Once at the trig pillar I headed back westwards along Ballard Down. Several dog walkers, cyclists and joggers passed me during the gentle climb, and the views in virtually all directions were superb. Eventually the broad crest of the hill was reached, after which the descent down was steeper between hedges. Soon an obelisk became visible ahead - this seemed to be in a slightly patchy, dishevelled condition and it soon became obvious that it had been heavily repaired. A plaque on the base of the obelisk explained why - the obelisk (built to commemorate the provision of a water supply to Swanage in 1892) had been pulled down during the Second World War to stop it being used as a navigational aid by enemy pilots. It was rebuilt by the army after the war, but one of the sections was found to be too badly cracked to be used, and this now sits by the base.
A long descent down to a quiet road followed. A wide verge helped me avoid the few cars that passed as it headed downhill, until a stile led me past some cows and the start of the ascent up onto Nine Barrow Down. This followed a track; after a short distance another track led off to the left, a so-called ‘Underhill' path that would lead all the way to Corfe Castle. Whilst this path looked interesting, I wanted to walk the ridge, so I continued uphill.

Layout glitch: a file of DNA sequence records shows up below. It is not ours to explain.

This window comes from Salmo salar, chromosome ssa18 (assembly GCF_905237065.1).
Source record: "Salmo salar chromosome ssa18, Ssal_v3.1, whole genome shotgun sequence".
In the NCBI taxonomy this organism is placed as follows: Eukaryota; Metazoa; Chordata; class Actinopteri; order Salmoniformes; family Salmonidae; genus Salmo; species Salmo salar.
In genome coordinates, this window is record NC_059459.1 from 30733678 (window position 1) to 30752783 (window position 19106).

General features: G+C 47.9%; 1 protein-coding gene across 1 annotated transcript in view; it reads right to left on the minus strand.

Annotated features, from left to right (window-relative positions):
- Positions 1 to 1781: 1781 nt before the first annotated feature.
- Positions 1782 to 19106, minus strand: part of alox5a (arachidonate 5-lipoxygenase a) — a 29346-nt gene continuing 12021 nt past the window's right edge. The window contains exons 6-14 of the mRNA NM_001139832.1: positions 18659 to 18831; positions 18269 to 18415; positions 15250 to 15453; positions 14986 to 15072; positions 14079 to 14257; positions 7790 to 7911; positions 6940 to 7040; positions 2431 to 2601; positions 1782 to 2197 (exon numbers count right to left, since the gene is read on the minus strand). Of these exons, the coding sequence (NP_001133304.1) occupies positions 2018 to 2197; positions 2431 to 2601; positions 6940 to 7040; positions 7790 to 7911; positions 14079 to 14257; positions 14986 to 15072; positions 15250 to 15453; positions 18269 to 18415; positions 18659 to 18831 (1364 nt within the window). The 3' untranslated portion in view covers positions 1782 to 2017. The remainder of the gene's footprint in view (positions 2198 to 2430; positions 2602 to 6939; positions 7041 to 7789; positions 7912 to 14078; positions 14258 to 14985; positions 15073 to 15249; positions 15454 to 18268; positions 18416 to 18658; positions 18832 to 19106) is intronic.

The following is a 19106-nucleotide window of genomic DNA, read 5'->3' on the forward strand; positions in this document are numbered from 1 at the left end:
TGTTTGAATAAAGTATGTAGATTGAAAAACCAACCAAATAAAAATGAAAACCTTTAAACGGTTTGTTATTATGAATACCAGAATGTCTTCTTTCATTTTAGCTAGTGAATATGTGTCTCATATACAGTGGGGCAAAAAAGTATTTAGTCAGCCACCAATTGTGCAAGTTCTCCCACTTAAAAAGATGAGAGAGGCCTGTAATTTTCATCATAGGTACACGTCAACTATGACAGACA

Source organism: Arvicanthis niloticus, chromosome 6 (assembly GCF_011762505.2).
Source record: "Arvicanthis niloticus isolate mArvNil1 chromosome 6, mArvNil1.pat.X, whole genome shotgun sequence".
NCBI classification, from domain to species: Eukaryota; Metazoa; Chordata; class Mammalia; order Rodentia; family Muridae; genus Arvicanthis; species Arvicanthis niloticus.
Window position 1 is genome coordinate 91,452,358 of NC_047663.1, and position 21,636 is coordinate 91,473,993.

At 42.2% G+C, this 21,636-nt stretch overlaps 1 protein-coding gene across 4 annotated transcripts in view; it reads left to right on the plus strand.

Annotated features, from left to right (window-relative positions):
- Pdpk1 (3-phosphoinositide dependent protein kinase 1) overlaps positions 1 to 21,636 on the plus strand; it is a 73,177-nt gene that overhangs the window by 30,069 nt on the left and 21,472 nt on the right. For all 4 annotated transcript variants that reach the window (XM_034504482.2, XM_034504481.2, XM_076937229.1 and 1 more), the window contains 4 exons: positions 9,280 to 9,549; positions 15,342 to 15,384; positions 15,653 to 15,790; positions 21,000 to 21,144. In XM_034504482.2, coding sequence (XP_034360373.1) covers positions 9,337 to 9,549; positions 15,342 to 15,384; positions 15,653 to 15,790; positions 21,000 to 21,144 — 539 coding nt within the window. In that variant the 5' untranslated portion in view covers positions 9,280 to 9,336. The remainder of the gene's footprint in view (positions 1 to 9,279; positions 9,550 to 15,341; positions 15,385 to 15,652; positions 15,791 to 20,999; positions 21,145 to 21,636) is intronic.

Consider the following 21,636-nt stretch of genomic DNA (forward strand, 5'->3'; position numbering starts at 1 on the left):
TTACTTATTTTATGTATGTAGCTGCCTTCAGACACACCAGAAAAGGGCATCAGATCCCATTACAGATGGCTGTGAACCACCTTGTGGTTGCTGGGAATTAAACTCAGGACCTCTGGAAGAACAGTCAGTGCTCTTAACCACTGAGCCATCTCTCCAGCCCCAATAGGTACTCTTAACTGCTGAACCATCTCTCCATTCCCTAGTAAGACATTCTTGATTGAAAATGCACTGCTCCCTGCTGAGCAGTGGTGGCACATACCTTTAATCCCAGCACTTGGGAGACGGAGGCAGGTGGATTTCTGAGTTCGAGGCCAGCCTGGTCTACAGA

A trig pillar is marked on the map near the top of Nine Barrows Down, but as the track approached the top I saw a large lump of concrete that looked ominously like the base of a pillar. Sure enough it was the pillar, looking very dejected as it lay on its side. The brasswork (the spider on the top and the flush bracket) had been removed, as had the Ordnance Survey GPS plaque. It was a sad sight.
The next stretch of walk really helped cheer me up, however. The path ran right along the top of the hill, slowly descending in height as it passed a series of barrows. Intermittent views were superb, including, in place, glimpses of the ruins of Corfe Castle, the grey, shattered stonework sticking up like fingers into the sky. Many other people were out and about, and it was obvious that the path was deservedly well-walked.
Slowly the path started to descend as it headed towards a large aerial on the hill. Shortly after this a signpost indicated a permissive path across to East Hill, directly beside Corfe Castle. As there was no indication that you could descend down to the village from there, I kept on the main path, which followed a track in a long descent down to meet a lane. I passed a small car park signposted for walkers - a handy thing to know, and a final descent started. Just before a bridge under the Swanage Railway I found a permissive footpath leading up onto East Hill - the end of the footpath signposted on the aerial.